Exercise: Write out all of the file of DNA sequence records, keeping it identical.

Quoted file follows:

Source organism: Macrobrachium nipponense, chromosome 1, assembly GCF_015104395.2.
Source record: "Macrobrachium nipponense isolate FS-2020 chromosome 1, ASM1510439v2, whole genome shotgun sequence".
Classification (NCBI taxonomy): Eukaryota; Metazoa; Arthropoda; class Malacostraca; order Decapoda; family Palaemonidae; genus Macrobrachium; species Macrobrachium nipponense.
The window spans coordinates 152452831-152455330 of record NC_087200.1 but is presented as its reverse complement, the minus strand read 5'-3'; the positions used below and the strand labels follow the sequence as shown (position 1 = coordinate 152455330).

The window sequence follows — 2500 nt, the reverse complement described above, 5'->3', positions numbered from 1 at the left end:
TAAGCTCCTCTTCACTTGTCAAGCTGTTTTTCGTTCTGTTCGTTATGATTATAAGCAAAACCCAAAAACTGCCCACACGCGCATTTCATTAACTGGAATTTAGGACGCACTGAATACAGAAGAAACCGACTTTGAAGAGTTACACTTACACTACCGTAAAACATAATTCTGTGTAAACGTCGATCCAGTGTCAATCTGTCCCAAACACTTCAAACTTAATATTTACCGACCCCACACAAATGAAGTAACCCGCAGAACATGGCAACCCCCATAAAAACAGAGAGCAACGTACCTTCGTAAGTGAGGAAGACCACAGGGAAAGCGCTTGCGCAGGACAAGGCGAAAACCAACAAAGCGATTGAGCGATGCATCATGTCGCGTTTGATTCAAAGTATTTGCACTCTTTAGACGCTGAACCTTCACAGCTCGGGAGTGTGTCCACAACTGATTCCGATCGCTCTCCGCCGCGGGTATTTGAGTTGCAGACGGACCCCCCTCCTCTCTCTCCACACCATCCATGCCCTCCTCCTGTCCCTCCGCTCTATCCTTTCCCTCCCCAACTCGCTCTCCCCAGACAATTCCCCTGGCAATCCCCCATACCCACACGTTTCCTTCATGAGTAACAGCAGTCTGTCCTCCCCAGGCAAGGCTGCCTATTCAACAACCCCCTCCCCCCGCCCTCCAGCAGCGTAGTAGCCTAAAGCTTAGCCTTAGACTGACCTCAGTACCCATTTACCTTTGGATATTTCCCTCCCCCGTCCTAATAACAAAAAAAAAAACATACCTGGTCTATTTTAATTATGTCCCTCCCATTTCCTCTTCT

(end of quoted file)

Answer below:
Source organism: Macrobrachium nipponense, chromosome 1, assembly GCF_015104395.2.
Source record: "Macrobrachium nipponense isolate FS-2020 chromosome 1, ASM1510439v2, whole genome shotgun sequence".
Classification (NCBI taxonomy): Eukaryota; Metazoa; Arthropoda; class Malacostraca; order Decapoda; family Palaemonidae; genus Macrobrachium; species Macrobrachium nipponense.
The window spans coordinates 152452831-152455330 of record NC_087200.1 but is presented as its reverse complement, the minus strand read 5'-3'; the positions used below and the strand labels follow the sequence as shown (position 1 = coordinate 152455330).

The window sequence follows — 2500 nt, the reverse complement described above, 5'->3', positions numbered from 1 at the left end:
TAAGCTCCTCTTCACTTGTCAAGCTGTTTTTCGTTCTGTTCGTTATGATTATAAGCAAAACCCAAAAACTGCCCACACGCGCATTTCATTAACTGGAATTTAGGACGCACTGAATACAGAAGAAACCGACTTTGAAGAGTTACACTTACACTACCGTAAAACATAATTCTGTGTAAACGTCGATCCAGTGTCAATCTGTCCCAAACACTTCAAACTTAATATTTACCGACCCCACACAAATGAAGTAACCCGCAGAACATGGCAACCCCCATAAAAACAGAGAGCAACGTACCTTCGTAAGTGAGGAAGACCACAGGGAAAGCGCTTGCGCAGGACAAGGCGAAAACCAACAAAGCGATTGAGCGATGCATCATGTCGCGTTTGATTCAAAGTATTTGCACTCTTTAGACGCTGAACCTTCACAGCTCGGGAGTGTGTCCACAACTGATTCCGATCGCTCTCCGCCGCGGGTATTTGAGTTGCAGACGGACCCCCCTCCTCTCTCTCCACACCATCCATGCCCTCCTCCTGTCCCTCCGCTCTATCCTTTCCCTCCCCAACTCGCTCTCCCCAGACAATTCCCCTGGCAATCCCCCATACCCACACGTTTCCTTCATGAGTAACAGCAGTCTGTCCTCCCCAGGCAAGGCTGCCTATTCAACAACCCCCTCCCCCCGCCCTCCAGCAGCGTAGTAGCCTAAAGCTTAGCCTTAGACTGACCTCAGTACCCATTTACCTTTGGATATTTCCCTCCCCCGTCCTAATAACAAAAAAAAAAACATACCTGGTCTATTTTAATTATGTCCCTCCCATTTCCTCTTCT